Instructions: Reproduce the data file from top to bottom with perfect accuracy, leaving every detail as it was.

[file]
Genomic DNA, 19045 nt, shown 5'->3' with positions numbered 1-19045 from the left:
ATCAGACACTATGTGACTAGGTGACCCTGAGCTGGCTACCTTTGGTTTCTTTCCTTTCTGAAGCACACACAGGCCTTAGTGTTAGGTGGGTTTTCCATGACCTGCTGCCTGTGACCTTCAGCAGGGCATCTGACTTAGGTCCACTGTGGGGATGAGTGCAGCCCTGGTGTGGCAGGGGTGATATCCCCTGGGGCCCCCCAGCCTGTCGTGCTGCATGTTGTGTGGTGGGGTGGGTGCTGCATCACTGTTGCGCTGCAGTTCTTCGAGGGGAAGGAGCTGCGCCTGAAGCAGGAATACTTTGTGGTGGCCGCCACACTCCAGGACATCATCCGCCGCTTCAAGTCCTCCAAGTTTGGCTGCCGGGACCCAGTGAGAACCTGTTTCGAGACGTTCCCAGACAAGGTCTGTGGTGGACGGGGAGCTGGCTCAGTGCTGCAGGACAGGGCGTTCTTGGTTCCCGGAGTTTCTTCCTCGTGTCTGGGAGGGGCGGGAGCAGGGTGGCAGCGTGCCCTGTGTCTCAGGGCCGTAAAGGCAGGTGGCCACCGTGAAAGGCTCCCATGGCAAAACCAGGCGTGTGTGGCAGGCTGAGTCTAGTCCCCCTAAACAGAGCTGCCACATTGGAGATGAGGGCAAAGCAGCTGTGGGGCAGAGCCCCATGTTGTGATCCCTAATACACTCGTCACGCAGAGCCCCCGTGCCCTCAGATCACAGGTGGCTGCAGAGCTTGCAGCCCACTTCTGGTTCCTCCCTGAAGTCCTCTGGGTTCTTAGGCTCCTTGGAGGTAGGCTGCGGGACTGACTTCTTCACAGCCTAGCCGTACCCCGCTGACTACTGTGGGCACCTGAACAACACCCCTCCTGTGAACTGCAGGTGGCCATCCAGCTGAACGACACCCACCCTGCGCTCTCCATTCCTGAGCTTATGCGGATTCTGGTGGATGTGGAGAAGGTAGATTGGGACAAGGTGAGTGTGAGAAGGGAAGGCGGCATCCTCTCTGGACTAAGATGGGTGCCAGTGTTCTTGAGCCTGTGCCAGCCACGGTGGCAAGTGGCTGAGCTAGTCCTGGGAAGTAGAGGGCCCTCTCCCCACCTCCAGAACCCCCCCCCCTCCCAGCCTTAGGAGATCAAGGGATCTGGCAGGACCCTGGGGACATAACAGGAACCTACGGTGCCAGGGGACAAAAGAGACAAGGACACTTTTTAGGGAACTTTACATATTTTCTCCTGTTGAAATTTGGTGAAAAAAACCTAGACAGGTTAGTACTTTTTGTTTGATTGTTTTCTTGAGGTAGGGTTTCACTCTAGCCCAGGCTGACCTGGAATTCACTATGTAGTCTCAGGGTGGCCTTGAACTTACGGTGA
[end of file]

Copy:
Genomic DNA, 19045 nt, shown 5'->3' with positions numbered 1-19045 from the left:
ATCAGACACTATGTGACTAGGTGACCCTGAGCTGGCTACCTTTGGTTTCTTTCCTTTCTGAAGCACACACAGGCCTTAGTGTTAGGTGGGTTTTCCATGACCTGCTGCCTGTGACCTTCAGCAGGGCATCTGACTTAGGTCCACTGTGGGGATGAGTGCAGCCCTGGTGTGGCAGGGGTGATATCCCCTGGGGCCCCCCAGCCTGTCGTGCTGCATGTTGTGTGGTGGGGTGGGTGCTGCATCACTGTTGCGCTGCAGTTCTTCGAGGGGAAGGAGCTGCGCCTGAAGCAGGAATACTTTGTGGTGGCCGCCACACTCCAGGACATCATCCGCCGCTTCAAGTCCTCCAAGTTTGGCTGCCGGGACCCAGTGAGAACCTGTTTCGAGACGTTCCCAGACAAGGTCTGTGGTGGACGGGGAGCTGGCTCAGTGCTGCAGGACAGGGCGTTCTTGGTTCCCGGAGTTTCTTCCTCGTGTCTGGGAGGGGCGGGAGCAGGGTGGCAGCGTGCCCTGTGTCTCAGGGCCGTAAAGGCAGGTGGCCACCGTGAAAGGCTCCCATGGCAAAACCAGGCGTGTGTGGCAGGCTGAGTCTAGTCCCCCTAAACAGAGCTGCCACATTGGAGATGAGGGCAAAGCAGCTGTGGGGCAGAGCCCCATGTTGTGATCCCTAATACACTCGTCACGCAGAGCCCCCGTGCCCTCAGATCACAGGTGGCTGCAGAGCTTGCAGCCCACTTCTGGTTCCTCCCTGAAGTCCTCTGGGTTCTTAGGCTCCTTGGAGGTAGGCTGCGGGACTGACTTCTTCACAGCCTAGCCGTACCCCGCTGACTACTGTGGGCACCTGAACAACACCCCTCCTGTGAACTGCAGGTGGCCATCCAGCTGAACGACACCCACCCTGCGCTCTCCATTCCTGAGCTTATGCGGATTCTGGTGGATGTGGAGAAGGTAGATTGGGACAAGGTGAGTGTGAGAAGGGAAGGCGGCATCCTCTCTGGACTAAGATGGGTGCCAGTGTTCTTGAGCCTGTGCCAGCCACGGTGGCAAGTGGCTGAGCTAGTCCTGGGAAGTAGAGGGCCCTCTCCCCACCTCCAGAACCCCCCCCCCTCCCAGCCTTAGGAGATCAAGGGATCTGGCAGGACCCTGGGGACATAACAGGAACCTACGGTGCCAGGGGACAAAAGAGACAAGGACACTTTTTAGGGAACTTTACATATTTTCTCCTGTTGAAATTTGGTGAAAAAAACCTAGACAGGTTAGTACTTTTTGTTTGATTGTTTTCTTGAGGTAGGGTTTCACTCTAGCCCAGGCTGACCTGGAATTCACTATGTAGTCTCAGGGTGGCCTTGAACTTACGGTGA